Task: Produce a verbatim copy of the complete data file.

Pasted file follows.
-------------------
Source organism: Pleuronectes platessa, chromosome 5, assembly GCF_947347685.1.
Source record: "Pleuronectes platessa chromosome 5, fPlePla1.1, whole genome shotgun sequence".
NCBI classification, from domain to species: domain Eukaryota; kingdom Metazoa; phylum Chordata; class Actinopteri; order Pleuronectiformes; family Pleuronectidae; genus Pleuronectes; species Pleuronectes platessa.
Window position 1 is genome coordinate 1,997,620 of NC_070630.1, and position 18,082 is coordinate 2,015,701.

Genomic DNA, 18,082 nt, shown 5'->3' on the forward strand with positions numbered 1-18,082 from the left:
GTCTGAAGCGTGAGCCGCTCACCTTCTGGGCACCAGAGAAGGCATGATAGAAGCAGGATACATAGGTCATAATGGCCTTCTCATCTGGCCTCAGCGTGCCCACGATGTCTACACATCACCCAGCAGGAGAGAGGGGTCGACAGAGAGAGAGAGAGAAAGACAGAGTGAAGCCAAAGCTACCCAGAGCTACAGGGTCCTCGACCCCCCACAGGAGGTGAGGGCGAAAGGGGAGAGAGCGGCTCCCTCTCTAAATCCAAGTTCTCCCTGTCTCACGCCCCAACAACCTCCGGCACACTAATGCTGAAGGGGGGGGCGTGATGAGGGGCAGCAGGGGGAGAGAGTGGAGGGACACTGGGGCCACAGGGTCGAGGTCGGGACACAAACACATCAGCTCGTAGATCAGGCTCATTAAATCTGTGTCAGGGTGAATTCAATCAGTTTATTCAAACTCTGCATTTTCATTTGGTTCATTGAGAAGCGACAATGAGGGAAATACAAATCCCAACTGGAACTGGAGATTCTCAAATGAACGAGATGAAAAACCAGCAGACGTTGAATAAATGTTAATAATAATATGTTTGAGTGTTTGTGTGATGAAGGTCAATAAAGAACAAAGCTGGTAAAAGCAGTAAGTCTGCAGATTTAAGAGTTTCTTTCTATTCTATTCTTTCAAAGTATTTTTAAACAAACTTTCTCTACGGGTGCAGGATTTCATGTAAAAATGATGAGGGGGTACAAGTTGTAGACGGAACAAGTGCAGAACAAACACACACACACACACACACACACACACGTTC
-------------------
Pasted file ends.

Source organism: Pleuronectes platessa, chromosome 5, assembly GCF_947347685.1.
Source record: "Pleuronectes platessa chromosome 5, fPlePla1.1, whole genome shotgun sequence".
NCBI classification, from domain to species: domain Eukaryota; kingdom Metazoa; phylum Chordata; class Actinopteri; order Pleuronectiformes; family Pleuronectidae; genus Pleuronectes; species Pleuronectes platessa.
Window position 1 is genome coordinate 1,997,620 of NC_070630.1, and position 18,082 is coordinate 2,015,701.

Genomic DNA, 18,082 nt, shown 5'->3' on the forward strand with positions numbered 1-18,082 from the left:
GTCTGAAGCGTGAGCCGCTCACCTTCTGGGCACCAGAGAAGGCATGATAGAAGCAGGATACATAGGTCATAATGGCCTTCTCATCTGGCCTCAGCGTGCCCACGATGTCTACACATCACCCAGCAGGAGAGAGGGGTCGACAGAGAGAGAGAGAGAAAGACAGAGTGAAGCCAAAGCTACCCAGAGCTACAGGGTCCTCGACCCCCCACAGGAGGTGAGGGCGAAAGGGGAGAGAGCGGCTCCCTCTCTAAATCCAAGTTCTCCCTGTCTCACGCCCCAACAACCTCCGGCACACTAATGCTGAAGGGGGGGGCGTGATGAGGGGCAGCAGGGGGAGAGAGTGGAGGGACACTGGGGCCACAGGGTCGAGGTCGGGACACAAACACATCAGCTCGTAGATCAGGCTCATTAAATCTGTGTCAGGGTGAATTCAATCAGTTTATTCAAACTCTGCATTTTCATTTGGTTCATTGAGAAGCGACAATGAGGGAAATACAAATCCCAACTGGAACTGGAGATTCTCAAATGAACGAGATGAAAAACCAGCAGACGTTGAATAAATGTTAATAATAATATGTTTGAGTGTTTGTGTGATGAAGGTCAATAAAGAACAAAGCTGGTAAAAGCAGTAAGTCTGCAGATTTAAGAGTTTCTTTCTATTCTATTCTTTCAAAGTATTTTTAAACAAACTTTCTCTACGGGTGCAGGATTTCATGTAAAAATGATGAGGGGGTACAAGTTGTAGACGGAACAAGTGCAGAACAAACACACACACACACACACACACACACACGTTC